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Vitamin D Deficiency Linked with Earlier Menstruation in Young Girls

Posted by D3forU on September 19, 2011

A new study has found an association between vitamin D deficiency and early menstruation in young girls. Early menstruation can be a risk factor for a number of health problems for teen girls as well as women later in life.

University of Michigan researchers found that girls low on vitamin D were twice as likely to start menstruation early compared to those with sufficient vitamin D.

Worldwide, researchers said they have observed a decline in age of first menstruation, a change likely brought on by environmental factors because the genetic factors have not changed.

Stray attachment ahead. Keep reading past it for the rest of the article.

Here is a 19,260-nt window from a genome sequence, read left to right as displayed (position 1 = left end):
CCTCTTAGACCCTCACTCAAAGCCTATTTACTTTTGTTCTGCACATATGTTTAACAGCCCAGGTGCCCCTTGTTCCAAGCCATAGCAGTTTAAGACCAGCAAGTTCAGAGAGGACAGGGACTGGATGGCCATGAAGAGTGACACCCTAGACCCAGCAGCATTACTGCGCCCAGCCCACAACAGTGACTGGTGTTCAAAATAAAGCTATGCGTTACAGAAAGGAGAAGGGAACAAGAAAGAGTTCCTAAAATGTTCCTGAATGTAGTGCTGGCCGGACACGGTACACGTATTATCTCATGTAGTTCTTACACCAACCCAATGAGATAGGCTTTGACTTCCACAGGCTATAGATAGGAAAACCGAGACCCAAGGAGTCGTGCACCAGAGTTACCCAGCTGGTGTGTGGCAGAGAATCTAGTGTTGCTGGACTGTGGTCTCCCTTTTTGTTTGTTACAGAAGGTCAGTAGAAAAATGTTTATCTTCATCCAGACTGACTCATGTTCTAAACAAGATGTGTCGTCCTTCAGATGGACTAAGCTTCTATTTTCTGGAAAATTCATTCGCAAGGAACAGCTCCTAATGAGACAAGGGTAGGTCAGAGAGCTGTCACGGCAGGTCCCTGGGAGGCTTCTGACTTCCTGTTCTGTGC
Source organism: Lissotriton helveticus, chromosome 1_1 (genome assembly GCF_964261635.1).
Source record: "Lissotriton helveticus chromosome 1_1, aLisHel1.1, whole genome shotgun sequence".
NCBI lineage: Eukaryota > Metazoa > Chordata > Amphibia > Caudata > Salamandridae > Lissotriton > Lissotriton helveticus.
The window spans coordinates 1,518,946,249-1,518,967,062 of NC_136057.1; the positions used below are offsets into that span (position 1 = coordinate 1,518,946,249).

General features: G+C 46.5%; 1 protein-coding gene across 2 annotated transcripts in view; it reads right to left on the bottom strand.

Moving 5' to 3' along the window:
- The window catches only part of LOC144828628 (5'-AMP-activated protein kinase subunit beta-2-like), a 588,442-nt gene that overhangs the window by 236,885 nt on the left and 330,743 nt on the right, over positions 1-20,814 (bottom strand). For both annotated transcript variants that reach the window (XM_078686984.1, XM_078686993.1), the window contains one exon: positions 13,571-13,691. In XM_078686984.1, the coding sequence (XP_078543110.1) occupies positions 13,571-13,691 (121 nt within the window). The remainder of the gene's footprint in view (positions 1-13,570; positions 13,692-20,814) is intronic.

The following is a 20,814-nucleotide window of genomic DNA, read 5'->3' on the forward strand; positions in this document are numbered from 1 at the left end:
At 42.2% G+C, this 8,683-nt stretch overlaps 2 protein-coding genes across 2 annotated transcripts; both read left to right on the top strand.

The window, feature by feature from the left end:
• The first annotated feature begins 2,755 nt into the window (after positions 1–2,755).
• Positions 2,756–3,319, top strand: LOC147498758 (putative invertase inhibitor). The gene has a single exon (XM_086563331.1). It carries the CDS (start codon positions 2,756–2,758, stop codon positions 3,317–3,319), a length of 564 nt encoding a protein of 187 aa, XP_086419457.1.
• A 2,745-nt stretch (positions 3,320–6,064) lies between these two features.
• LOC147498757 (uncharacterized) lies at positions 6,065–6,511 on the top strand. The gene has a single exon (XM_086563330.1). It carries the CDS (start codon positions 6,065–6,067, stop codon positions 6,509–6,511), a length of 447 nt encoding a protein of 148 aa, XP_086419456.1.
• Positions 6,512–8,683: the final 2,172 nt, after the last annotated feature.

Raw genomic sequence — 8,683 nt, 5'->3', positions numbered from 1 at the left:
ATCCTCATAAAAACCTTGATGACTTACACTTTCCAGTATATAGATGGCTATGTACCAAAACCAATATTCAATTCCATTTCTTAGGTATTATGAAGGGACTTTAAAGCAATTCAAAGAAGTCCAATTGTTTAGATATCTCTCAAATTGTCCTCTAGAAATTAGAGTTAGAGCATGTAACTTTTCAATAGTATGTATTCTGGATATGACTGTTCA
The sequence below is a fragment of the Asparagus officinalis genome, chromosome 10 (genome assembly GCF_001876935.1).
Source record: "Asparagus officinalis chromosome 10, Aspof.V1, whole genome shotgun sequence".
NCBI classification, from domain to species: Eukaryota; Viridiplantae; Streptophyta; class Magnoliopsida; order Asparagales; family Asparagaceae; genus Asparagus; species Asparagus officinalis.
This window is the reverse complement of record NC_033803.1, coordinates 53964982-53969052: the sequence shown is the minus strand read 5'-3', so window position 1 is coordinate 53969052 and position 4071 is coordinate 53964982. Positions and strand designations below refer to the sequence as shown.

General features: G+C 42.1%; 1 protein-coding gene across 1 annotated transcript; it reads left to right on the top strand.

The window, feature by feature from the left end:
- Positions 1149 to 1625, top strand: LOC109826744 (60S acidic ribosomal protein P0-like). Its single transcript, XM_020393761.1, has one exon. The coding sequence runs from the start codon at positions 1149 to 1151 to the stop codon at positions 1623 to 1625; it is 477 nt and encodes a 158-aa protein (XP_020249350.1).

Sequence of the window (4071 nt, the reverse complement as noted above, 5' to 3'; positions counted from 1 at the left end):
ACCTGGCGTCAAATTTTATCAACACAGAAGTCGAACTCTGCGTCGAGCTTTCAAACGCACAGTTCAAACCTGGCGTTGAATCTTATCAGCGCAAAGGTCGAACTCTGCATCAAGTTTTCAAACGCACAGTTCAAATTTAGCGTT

Premature menarche is a risk factor for a number of behavioral and psychosocial problems in teens. It also may be associated with an increased of cardiometabolic diseases and cancer in adult women.

Previous research has indicated that menarche begins later in girls who live close to the equator compared to girls who live in northern countries, presumably because girls in northern countries may suffer higher rates of vitamin D deficiency.

In the study, girls who were low in vitamin D were 11 years old, on average, when they had their first period. Girls with sufficient vitamin D were, on average, 12 years old.

Though the age gap is only a year, the researchers said the difference is in fact substantial because at those ages a lot is happening rapidly in a young girls’ body.

 

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